Paperback: 76 pages
Publisher: B. B.Mackey Books; 1 Una edition (April 4, 2012)
Product Dimensions: 8.5 x 0.2 x 8.5 inches
Shipping Weight: 5.6 ounces (View shipping rates and policies)
Average Customer Review: 4.5 out of 5 stars See all reviews (42 customer reviews)
Best Sellers Rank: #690,934 in Books (See Top 100 in Books) #74 in Books > Crafts, Hobbies & Home > Gardening & Landscape Design > Garden Furnishings #150 in Books > Crafts, Hobbies & Home > Crafts & Hobbies > Toys & Models > Miniatures #186 in Books > Crafts, Hobbies & Home > Gardening & Landscape Design > By Technique > Container Gardening
If you love fairy gardens, fairy lore or just think you might then you should purchase this book! Betty Earl does a wonderful job educating the reader in the history of fairies and how to attract them to your garden. She provides comprehensive information on miniature plants and how to care for them. Wondering how to decorate and furnish your miniature world? No worries she tells you how you do that too. Lots of gorgeous photos featuring every style of miniature garden you can imagine. This is a book I will read again and again.
I have been fairy gardening for about 13 years. I teach a workshop on building fairy furniture and fairy houses. I recently read Fairy Gardens: A Guide to Growing an Enchanted Miniature World. I now recommend it to everyone who has questions about Fairy Gardening. The author did an amazing job with researching and explaining this type of miniature gardening. This book needs to be a part of every gardeners book collection.
I couldn't put down the book; it's fascinating. So much solid information on how to create gorgeous miniature gardens worthy of a fairy! I learned a lot about fairy legends,too. Terrific book for children. The photos alone will delight the young and old.
If you are looking for extensive pictures to copy to start your garden, this is not the book for you. If you need good technical information, both for containers and for open space gardens, this is the book for you. Its as simple as that. I will confess to wanting the pictures, but wound up with a book that did teach me several things that I didn't realize, so I got the best book after all. Don't get me wrong, there are a few pictures, but the technical information is far more valuable in the long run. I used my own creativity, and now we have a green, healthy little garden with a resident fairy living in a teapot house, and my granddaughters are enthralled. Everybody's happy in our miniature world.
I must be one of the few people in the gardening world who has not yet caught on to the fun of fairy gardening. However, after reading this book, I'm completely hooked! Based on the information and ideas in this book, I know how my daughter and I are going to spend our time on Mother's Day--creating our first fairy garden! Thank you Betty for providing such usable ideas and how-to's.
Thanks to the publisher for providing me a review copy of this delightful book, which combines the magic of fairy lore and gardening in a fun and whimsical manner.My favorite part of the book is the chapter on plant selection. The list of plants by sun/shade and moisture requirements is extremely helpful. The author gives in-depth descriptions and has photos of many of the plants.Don't forget to take a copy of Fairy Gardens with you when you visit your local nursery or garden center to choose your plants![...]
This was an odd fairy garden book because there really isn't a fairy garden in the book. There are cropped photos of parts of what possibly were gardens, but not a complete fairy garden. The photos were tiny and the text was small and laborious to read (all narrative). There's a section on attracting fairies (p. 13) which was strange and kind of preachy about gardening with no chemicals, recycling, composting, etc which seemed out of place for a book on fairy gardens. The fairies were particularly ugly and detracted from the other photos. Most of the little photos were collections of purchased objects made into a scene, like a nativity scene, without any plants or garden and there were many wasted pages on superfluous garbage few people would care about (like the correct way to spell fairy). When she mentions the fairies loving little cottages to sleep in she included a photo of a huge plaster fairy house with windows and doors painted on that looks very made in china. How's the fairy getting inside? If the author wants to hold my hand and take me on a fairy ride, make it believable, otherwise stick to instructions on creating an actual garden (especially if you preach for twenty pages about how paying attention to details is so important). While I'm at it, the preaching really got to me: (from p. 28) "Fairies do not embrace plastic houses or artificial flowers and including these items in a fairy garden design detracts from its charm." That's probably why the few houses in this book are resin or plaster and made in china, right? There is a very small plant section with the word "miniature" slapped in front of the name of a houseplant. My local nurseries had none of them. Take away the expensive fairy furniture and made in china houses and there are no gardens in this book.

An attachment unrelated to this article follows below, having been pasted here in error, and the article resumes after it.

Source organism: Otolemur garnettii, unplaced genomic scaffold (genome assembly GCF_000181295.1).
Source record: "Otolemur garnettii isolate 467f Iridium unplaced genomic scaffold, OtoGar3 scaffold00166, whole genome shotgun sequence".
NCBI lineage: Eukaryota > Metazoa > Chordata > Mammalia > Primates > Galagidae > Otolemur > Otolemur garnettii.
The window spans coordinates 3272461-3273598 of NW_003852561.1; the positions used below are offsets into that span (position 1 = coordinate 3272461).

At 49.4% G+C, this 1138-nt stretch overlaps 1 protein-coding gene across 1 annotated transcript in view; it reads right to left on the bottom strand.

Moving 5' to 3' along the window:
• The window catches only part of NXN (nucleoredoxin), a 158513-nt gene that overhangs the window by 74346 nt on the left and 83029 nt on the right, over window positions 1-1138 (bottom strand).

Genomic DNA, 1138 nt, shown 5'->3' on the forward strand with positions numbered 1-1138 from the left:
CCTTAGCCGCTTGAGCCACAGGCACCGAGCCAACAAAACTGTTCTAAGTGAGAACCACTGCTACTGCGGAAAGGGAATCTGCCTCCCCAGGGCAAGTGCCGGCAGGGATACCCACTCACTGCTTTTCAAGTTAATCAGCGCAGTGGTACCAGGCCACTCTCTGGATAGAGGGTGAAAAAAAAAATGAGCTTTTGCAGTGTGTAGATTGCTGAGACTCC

As a professional horticulturist I sometimes receive books to review and say yay or nay. This is one of those books. Next week is Mother's Day and if she is a gardener, let me suggest a book for her. "Fairy Gardens" by Betty Earl is a delightful book beckoning you into the miniature world of fairies, elves and other little people. It's a guide that takes you through making, creating, plant selection and suggestions for indoor and outdoor use. This is a great idea to get children interested in gardening too! This is something manageable for their small hands and you can watch the joy in their eyes as the magical little world comes to life for them.It also works well for the child in all of us!
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